I am a WordPress designer, and I do plenty of custom work, but I use commercial themes for my clients for a variety of reasons. But “just installing WordPress themes” for a well done website can involve:
- In-depth technical and roadmapping sessions to determine what the client’s needs and goals, the scope of the project and his/her target audience are, all of which influence and even determine the direction of the audience.
- Consulting for the most appropriate web hosting solution for the client’s needs.
- Organizing the pre-existing branding materials and determining any gaps (usually in the form of written content) that will need to be filled by the client or me during the course of the project.
- End-to-end project management.
- Securing the site with a CDN, firewall and other best-practices security measures.
- Vetting any premium themes the client may want to make sure that they’re buying a well-documented lightweight well-reviewed theme from a developer that isn’t going to disappear in 3 months.
- Designing the navigation and information architecture of the site, organizing the content in intuitive logical ways for the client if they don’t have a sitemap.
- Basic on-page SEO for all pages.
- Configuring custom plugins and platforms, including BuddyPress, Multisite and other stuff that actually, you know, takes skill and experience to do properly.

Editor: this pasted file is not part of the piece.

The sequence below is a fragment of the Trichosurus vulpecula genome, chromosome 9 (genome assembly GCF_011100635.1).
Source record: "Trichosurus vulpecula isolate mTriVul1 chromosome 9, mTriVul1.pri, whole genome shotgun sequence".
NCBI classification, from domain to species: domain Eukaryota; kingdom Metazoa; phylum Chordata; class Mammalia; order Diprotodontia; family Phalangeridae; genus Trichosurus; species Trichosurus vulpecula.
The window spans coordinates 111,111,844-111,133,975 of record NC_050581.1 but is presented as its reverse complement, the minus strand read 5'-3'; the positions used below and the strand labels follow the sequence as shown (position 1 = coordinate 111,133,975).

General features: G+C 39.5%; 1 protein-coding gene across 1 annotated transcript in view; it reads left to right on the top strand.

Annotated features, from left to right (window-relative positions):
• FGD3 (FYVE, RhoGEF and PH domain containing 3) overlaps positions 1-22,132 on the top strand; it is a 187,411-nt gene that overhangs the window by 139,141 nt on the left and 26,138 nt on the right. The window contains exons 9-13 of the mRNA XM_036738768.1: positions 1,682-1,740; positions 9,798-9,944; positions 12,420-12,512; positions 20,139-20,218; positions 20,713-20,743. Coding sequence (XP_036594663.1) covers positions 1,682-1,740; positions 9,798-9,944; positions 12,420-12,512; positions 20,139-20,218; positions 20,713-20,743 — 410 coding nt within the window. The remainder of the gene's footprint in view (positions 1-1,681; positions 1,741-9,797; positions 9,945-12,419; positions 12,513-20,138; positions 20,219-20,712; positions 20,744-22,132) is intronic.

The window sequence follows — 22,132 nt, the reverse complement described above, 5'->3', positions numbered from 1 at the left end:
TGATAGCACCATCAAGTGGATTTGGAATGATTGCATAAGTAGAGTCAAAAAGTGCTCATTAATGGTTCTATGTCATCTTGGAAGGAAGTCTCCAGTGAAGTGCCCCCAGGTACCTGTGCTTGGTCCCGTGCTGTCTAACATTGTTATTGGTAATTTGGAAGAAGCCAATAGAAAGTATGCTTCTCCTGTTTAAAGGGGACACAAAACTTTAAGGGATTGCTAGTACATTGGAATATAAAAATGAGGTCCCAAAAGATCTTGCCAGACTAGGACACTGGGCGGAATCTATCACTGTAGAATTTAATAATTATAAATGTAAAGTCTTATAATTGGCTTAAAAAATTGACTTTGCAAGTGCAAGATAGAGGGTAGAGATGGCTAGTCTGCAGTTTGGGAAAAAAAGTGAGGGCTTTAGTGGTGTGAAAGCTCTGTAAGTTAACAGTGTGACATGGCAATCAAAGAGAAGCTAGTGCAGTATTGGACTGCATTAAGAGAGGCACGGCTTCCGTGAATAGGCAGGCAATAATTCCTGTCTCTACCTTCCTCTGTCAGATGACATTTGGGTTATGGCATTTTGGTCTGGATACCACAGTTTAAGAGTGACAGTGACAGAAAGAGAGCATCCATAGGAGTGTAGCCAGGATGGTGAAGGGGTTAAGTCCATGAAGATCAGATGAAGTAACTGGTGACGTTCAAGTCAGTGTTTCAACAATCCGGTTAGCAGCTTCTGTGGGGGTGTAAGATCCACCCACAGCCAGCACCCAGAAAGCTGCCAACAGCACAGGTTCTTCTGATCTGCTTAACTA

- Determining the necessary plugins for complete functionality that meets the client’s needs and project requirements.
- Several rounds of detailed revisions.
- API integration of social media, mailing lists, etc.
- Customer service answering your client’s 39471231 questions.
- Post-project client education and documentation. etc.
Answer: Yes, sometimes I charge thousands just to install a WordPress theme.
I could not have described these complexities better myself. But of course, all of this depends on what your clients’ needs are, and how you value your time in relation to their project.
A Basic Guideline
In case your client won’t disclose a budget and it is difficult to determine how much value you will add, you can just use the old expenses + time model. This can be adapted if you think it would be more suitable to charge per page rather an hourly rate.
Many may disagree with being so simplistic about a pricing strategy. Of course, as described above, there are nuances and variables. But for a beginner, or when dealing with an uncertain client, this is a simple start.
$Theme + $Plugins + $Domain/Hosting + $Hourly Rate
Your hourly rate is completely dependent on how much you think you are worth to your client. From what I have seen for beginners, this can be around a modest $20/hr. For more advanced developers it can be $50/hr and way beyond.
The chances are you will have to quote a price at the beginning. However you calculate this price, it is a good idea to add 20% from the start. This will cover the possible cost of a client’s excessive revisions without raising the quoted price at the end, which could create a conflict.
Even if you are a beginner, never undervalue yourself. Although your skill set may be basic – no matter how simple – your client is definitely going to benefit from a functioning website. Always remember that your value is defined in terms of the benefit to the client, not your experience.